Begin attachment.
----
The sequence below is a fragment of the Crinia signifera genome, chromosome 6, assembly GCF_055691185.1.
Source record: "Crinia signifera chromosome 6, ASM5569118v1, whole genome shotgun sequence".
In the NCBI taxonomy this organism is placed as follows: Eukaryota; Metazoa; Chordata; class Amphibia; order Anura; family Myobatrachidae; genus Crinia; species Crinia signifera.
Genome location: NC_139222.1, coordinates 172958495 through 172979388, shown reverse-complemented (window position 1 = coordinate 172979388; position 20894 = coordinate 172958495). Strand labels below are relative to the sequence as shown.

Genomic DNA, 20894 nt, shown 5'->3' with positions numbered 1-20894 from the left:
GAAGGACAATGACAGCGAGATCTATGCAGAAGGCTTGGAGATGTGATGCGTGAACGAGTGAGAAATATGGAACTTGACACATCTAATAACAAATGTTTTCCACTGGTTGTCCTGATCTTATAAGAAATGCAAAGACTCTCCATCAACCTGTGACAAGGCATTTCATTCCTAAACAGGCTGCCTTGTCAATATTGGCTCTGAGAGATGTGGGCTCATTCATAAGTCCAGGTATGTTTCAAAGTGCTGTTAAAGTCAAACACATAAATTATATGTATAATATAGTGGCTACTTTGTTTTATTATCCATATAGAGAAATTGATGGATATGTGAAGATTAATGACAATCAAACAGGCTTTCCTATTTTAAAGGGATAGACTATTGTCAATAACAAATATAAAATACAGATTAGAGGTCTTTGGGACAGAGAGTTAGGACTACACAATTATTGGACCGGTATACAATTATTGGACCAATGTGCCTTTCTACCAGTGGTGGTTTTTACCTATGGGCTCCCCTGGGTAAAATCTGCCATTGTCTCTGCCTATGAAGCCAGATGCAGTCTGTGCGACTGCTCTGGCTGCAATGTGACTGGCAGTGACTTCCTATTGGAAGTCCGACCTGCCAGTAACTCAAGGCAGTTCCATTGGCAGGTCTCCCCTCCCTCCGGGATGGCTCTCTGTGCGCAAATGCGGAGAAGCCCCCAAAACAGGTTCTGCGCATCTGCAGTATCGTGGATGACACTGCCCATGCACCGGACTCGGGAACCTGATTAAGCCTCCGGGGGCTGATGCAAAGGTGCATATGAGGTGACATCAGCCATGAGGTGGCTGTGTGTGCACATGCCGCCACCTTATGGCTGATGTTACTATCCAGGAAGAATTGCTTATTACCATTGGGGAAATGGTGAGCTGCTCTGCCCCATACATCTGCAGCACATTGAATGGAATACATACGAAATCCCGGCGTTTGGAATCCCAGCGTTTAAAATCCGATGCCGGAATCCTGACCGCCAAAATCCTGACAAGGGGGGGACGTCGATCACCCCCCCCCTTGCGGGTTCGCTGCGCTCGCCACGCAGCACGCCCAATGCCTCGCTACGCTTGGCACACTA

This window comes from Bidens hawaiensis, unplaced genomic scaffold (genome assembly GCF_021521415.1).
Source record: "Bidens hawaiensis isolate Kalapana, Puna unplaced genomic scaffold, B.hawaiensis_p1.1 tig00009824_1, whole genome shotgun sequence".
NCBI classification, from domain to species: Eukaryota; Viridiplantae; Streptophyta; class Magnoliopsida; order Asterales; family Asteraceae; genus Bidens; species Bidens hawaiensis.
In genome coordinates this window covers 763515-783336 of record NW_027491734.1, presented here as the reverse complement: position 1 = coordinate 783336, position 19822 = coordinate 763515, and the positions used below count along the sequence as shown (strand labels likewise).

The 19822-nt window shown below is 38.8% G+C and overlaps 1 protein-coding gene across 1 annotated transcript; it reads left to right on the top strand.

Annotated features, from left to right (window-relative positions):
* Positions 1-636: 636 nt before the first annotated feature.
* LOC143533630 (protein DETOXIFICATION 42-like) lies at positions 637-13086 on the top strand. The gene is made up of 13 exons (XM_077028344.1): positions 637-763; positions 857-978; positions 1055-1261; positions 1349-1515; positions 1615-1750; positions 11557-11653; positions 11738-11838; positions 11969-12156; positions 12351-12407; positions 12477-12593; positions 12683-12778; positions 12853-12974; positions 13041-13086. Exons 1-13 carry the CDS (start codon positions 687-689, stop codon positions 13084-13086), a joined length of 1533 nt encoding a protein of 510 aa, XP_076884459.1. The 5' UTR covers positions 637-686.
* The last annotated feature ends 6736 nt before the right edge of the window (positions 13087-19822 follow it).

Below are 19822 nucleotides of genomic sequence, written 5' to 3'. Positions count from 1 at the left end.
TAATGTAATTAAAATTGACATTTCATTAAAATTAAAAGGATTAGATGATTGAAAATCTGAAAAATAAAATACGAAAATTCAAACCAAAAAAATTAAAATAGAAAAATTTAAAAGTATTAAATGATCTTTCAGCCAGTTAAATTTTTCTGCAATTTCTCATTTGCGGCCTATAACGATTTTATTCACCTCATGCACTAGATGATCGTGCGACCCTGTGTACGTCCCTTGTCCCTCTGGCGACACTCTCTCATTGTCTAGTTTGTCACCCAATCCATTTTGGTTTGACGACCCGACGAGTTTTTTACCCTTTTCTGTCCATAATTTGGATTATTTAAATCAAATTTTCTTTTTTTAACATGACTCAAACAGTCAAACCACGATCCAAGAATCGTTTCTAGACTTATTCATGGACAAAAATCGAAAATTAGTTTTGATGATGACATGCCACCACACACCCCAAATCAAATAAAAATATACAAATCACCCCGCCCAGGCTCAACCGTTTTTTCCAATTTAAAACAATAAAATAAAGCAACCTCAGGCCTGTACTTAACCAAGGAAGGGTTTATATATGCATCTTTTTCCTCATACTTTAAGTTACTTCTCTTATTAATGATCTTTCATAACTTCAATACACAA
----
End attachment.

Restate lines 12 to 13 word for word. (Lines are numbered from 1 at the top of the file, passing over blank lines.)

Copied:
Annotated features, from left to right (window-relative positions):
* Positions 1-636: 636 nt before the first annotated feature.